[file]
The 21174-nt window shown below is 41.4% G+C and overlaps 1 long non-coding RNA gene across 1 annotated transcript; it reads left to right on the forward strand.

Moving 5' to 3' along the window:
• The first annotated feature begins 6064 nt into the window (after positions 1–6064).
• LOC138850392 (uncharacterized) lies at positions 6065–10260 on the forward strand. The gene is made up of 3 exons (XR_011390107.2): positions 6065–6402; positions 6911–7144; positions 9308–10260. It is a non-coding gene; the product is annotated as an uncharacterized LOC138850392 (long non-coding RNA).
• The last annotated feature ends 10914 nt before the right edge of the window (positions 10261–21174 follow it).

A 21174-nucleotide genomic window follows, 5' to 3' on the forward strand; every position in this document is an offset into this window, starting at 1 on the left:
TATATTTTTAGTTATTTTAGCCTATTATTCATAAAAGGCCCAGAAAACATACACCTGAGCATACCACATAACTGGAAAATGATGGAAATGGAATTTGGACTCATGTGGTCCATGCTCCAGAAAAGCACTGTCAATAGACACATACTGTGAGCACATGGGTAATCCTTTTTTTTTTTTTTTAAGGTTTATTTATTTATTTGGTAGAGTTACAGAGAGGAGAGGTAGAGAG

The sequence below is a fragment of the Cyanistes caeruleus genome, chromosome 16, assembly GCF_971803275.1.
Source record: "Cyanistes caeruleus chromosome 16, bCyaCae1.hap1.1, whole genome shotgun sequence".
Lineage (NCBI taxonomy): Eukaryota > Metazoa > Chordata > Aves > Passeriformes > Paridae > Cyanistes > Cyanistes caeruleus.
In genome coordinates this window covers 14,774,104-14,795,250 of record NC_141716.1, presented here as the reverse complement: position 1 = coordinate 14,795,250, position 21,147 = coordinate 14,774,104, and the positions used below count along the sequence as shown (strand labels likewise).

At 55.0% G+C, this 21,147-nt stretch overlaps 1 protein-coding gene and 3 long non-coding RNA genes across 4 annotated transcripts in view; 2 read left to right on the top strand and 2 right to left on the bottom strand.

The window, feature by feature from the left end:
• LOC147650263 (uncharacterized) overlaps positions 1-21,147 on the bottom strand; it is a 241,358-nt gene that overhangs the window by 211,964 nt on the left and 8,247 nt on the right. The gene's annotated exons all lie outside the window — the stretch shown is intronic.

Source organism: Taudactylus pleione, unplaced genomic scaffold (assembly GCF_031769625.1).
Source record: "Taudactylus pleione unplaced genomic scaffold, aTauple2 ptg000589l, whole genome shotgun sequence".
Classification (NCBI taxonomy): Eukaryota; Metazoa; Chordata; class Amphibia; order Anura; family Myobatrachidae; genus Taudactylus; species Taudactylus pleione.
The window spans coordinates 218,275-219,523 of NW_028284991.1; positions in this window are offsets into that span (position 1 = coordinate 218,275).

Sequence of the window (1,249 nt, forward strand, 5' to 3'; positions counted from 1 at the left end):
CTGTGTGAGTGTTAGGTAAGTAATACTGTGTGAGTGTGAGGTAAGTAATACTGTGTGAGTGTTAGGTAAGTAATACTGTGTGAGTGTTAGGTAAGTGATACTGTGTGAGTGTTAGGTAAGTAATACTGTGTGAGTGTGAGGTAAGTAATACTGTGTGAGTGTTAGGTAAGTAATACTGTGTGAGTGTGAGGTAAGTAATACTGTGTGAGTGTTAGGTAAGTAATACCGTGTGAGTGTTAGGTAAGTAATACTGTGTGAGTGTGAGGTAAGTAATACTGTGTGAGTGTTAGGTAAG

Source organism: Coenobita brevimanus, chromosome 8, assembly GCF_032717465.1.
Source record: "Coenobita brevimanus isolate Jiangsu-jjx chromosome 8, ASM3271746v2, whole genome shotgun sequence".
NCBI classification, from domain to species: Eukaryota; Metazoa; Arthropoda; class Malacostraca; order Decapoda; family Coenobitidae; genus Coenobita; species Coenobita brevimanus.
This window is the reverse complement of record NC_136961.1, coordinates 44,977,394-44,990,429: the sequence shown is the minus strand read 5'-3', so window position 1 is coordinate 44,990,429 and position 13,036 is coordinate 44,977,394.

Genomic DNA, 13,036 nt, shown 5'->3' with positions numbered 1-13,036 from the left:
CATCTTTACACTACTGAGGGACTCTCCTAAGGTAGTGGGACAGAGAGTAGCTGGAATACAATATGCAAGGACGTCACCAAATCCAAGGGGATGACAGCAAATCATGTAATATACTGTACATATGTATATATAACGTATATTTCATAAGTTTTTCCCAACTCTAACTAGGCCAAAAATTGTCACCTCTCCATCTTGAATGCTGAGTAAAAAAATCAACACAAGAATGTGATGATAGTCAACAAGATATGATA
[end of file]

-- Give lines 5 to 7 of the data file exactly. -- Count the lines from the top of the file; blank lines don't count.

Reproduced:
• The last annotated feature ends 10914 nt before the right edge of the window (positions 10261–21174 follow it).

A 21174-nucleotide genomic window follows, 5' to 3' on the forward strand; every position in this document is an offset into this window, starting at 1 on the left:
TATATTTTTAGTTATTTTAGCCTATTATTCATAAAAGGCCCAGAAAACATACACCTGAGCATACCACATAACTGGAAAATGATGGAAATGGAATTTGGACTCATGTGGTCCATGCTCCAGAAAAGCACTGTCAATAGACACATACTGTGAGCACATGGGTAATCCTTTTTTTTTTTTTTTAAGGTTTATTTATTTATTTGGTAGAGTTACAGAGAGGAGAGGTAGAGAG